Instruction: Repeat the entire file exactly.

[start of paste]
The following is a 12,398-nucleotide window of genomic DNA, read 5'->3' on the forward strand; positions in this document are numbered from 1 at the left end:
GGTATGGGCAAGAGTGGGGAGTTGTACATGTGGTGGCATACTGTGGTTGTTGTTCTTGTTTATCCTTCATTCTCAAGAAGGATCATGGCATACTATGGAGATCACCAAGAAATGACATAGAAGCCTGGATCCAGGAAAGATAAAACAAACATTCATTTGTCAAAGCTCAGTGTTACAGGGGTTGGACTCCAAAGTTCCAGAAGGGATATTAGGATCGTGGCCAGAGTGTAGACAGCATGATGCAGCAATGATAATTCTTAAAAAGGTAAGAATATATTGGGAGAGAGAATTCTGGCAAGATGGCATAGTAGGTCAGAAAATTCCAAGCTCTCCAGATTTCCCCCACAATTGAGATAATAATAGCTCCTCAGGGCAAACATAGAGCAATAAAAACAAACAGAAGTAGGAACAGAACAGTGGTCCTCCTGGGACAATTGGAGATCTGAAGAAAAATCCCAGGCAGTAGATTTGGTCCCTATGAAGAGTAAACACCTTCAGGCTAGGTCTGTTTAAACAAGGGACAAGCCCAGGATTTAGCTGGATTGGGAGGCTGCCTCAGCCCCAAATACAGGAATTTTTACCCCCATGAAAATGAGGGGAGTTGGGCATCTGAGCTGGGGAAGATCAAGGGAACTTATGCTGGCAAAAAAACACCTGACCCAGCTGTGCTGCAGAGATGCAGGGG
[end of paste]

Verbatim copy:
The following is a 12,398-nucleotide window of genomic DNA, read 5'->3' on the forward strand; positions in this document are numbered from 1 at the left end:
GGTATGGGCAAGAGTGGGGAGTTGTACATGTGGTGGCATACTGTGGTTGTTGTTCTTGTTTATCCTTCATTCTCAAGAAGGATCATGGCATACTATGGAGATCACCAAGAAATGACATAGAAGCCTGGATCCAGGAAAGATAAAACAAACATTCATTTGTCAAAGCTCAGTGTTACAGGGGTTGGACTCCAAAGTTCCAGAAGGGATATTAGGATCGTGGCCAGAGTGTAGACAGCATGATGCAGCAATGATAATTCTTAAAAAGGTAAGAATATATTGGGAGAGAGAATTCTGGCAAGATGGCATAGTAGGTCAGAAAATTCCAAGCTCTCCAGATTTCCCCCACAATTGAGATAATAATAGCTCCTCAGGGCAAACATAGAGCAATAAAAACAAACAGAAGTAGGAACAGAACAGTGGTCCTCCTGGGACAATTGGAGATCTGAAGAAAAATCCCAGGCAGTAGATTTGGTCCCTATGAAGAGTAAACACCTTCAGGCTAGGTCTGTTTAAACAAGGGACAAGCCCAGGATTTAGCTGGATTGGGAGGCTGCCTCAGCCCCAAATACAGGAATTTTTACCCCCATGAAAATGAGGGGAGTTGGGCATCTGAGCTGGGGAAGATCAAGGGAACTTATGCTGGCAAAAAAACACCTGACCCAGCTGTGCTGCAGAGATGCAGGGG